The recent Valentino haute couture show, he added, was so spectacular that it received a 10-minute standing ovation from an audience where some were moved to tears of joy:
“It’s the ethos of the heirloom – the highest end of the market is where you see this ethos realised in a very real way.”
Of course, haute couture is beyond the budget of most consumers, but the underlying principle – replace seasonal binge-shopping with clothes that express thoughtfulness and care – is the same. “It’s much more fun because its about creativity and self-expression, and that’s more challenging and rewarding,” Blanks said.
This isn’t new to environmentally conscious millennials – many have adopted Earth-saving circular economy resellers like DePop, Farfetch’s Second Life and the RealReal en masse. In a season when the New York fashion emporium Barneys went bankrupt, the RealReal is valued at $2.39bn.
“Our focus on extending the life cycle of luxury and keeping pieces in circulation through resale offers a more sustainable way to shop luxury,” said RealReal’s Michael Groffenberger.
The company acts as a middleman for secondhand haute couture between buyers and sellers – so-called “authenticated luxury consignment”. Groffenberger notes that 64% of its millennial sellers (or consignors) say that environmental impact is the key reason for using the service.
There are signs too, that the design community is beginning to wake up. Italy’s Prada has said it wants to source all of its emblematic Nylon accessories from recycled materials, including ocean waste by the end of 2021. Giorgio Armani and Versace have both stopped the use of certain materials.
“We have years of talk but now change is at the forefront,” said Orsola de Castro of Fashion Revolution, a group campaigning for greater industry transparency. De Castro credits the growing awareness to several events, including the Rana Plaza disaster in Bangladesh in 2013, growing awareness of the environmental damage from microfibres, and the impact of British fashion house Burberry destroying £30m of stock to guard against conterfeits (the French government floated a plan earlier this year to outlaw the widespread practice of destroying unsold clothes and luxury goods).
“The negative impact of the fashion industry has reached its nadir and now consumers are beginning to ask the right questions,” said De Castro.
A reaction against the excessive consumerism of fashion is taking shape: recently the UK protest group Extinction Rebellion announced plans to shut down London fashion week, which starts on 13 September. “In recognition of the existential threat that faces us, we ask the British Fashion Council to be the leaders the world needs now and to cancel London fashion week,” the group wrote in a letter to the British Fashion Council. There is little hope of that happening, but in New York nine labels have so far refused to stage fashion shows at Hudson Yards, a vast development on the city’s westside in protest against real estate developer Stephen Ross, who recently held a re-election fundraiser at his Hamptons home for climate-change denier Donald Trump .
Fashion is worth £32bn to the UK economy and Britons buy more garments than any other country in Europe. They also, it would seem, throw a lot away.
In protest at the 11 million items of clothing that end up in UK landfills each week, the model Stella Tennant and charity Oxfam recently launched their campaign against more than 50 million single-use items of clothing purchased by Britons this summer.
For their Second Hand September campaign, the pair are asking consumers to abstain from buying new clothes for 30 days, and shop, ideally, at Oxfam to raise money for its programmes.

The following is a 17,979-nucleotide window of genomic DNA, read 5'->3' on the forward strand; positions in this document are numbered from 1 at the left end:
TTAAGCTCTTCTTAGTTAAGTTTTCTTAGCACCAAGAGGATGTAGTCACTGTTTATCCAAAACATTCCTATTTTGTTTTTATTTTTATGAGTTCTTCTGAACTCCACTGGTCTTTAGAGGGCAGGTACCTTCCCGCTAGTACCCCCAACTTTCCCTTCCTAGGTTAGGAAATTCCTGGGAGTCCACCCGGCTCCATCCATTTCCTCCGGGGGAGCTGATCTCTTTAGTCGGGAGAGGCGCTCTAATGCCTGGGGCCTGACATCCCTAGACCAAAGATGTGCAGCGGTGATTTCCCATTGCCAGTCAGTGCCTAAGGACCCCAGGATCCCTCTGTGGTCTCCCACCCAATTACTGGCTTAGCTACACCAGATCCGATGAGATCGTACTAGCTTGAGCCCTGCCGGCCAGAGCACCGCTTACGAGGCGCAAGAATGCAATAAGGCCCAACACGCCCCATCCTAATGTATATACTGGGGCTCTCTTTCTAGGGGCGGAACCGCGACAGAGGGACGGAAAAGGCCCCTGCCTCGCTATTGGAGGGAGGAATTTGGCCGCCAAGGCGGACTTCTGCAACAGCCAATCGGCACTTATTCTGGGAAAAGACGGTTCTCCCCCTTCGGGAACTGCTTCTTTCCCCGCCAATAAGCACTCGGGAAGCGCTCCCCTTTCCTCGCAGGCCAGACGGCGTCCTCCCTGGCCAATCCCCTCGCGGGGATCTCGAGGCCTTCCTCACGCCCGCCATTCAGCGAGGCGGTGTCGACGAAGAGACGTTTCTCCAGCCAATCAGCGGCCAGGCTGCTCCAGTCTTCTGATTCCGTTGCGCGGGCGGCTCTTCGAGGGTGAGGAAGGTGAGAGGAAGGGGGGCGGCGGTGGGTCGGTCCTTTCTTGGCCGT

As the Financial Times pointed out, the campaign comes “slap at the beginning of the show season”.
Tennant points out that she’s never been a seasonal shopper: “The things I loved 20 years ago I still love. The enemy is our insatiable desire for the new. We’re human, and of course we love new things, and it’s so exciting to see what these brilliant, creative designers have come up with.
“In terms of sustainability, we’ve become very indulgent in how much stuff we buy and then how much stuff we discard.”
But that, she points out, is not a Valentino couture dress: “The skill and craftsmanship involved, and so many people making something so extraordinary … it’s difficult to get the balance right, and I’m not suggesting that should stop, but we need to be more thoughtful as consumers.”
That sentiment is echoed by designers. New York-based designer Maria Cornejo, who has won several awards for sustainability, is currently involved in a collaboration with carmaker Hyundai to “upcycle” excess leather from car seats in her designs.
“Nobody is going to stop consuming, but it makes economic and environmental sense to reimagine materials that have had a prior life,” she said. Unless you’re buying a second-hand car, people only buy things because they desire them, not because it’s politically correct, Cornejo reasons.
If some companies are jumping on the bandwagon and “greenwashing” their products, that’s better than taking no action at all, said Cornejo. “It’s what has to happen because at least they’re going in the right direction. It’s the future. Everybody has to take some responsibility for what’s going on.”
That message even seems to be filtering through to the red carpet of showbusiness, where the habit of only wearing clothes once for photographs first started before it filtered down to Instagram, fast-fashion and the mass-market.
Fashion glossy US Vogue published a story titled Earth to A-Listers calling on movie stars to bring the sustainability issue to the red carpet during award season following the UN’s “terrifying” climate report.
“Wouldn’t it be powerful to see these same celebrities re-wearing gowns they’ve worn in the past –advocating against the throwaway culture that sees consumers toss away garments after a single use, like they do iced-coffee cups?” asked writer Nicole Phelps.
Model Michelle Hicks had her own take on red-carpet tyranny: “It became a rat race to wear the newest, coolest thing. You get photographed in it once and that’s it. And that’s bad.”
This week Hicks is going to fashion editor and stylist Carine Roitfeld’s Harper’s Bazaar party in her own 20-year-old Galliano dress. “It’s stunning, so why not wear it again? Why not recycle?”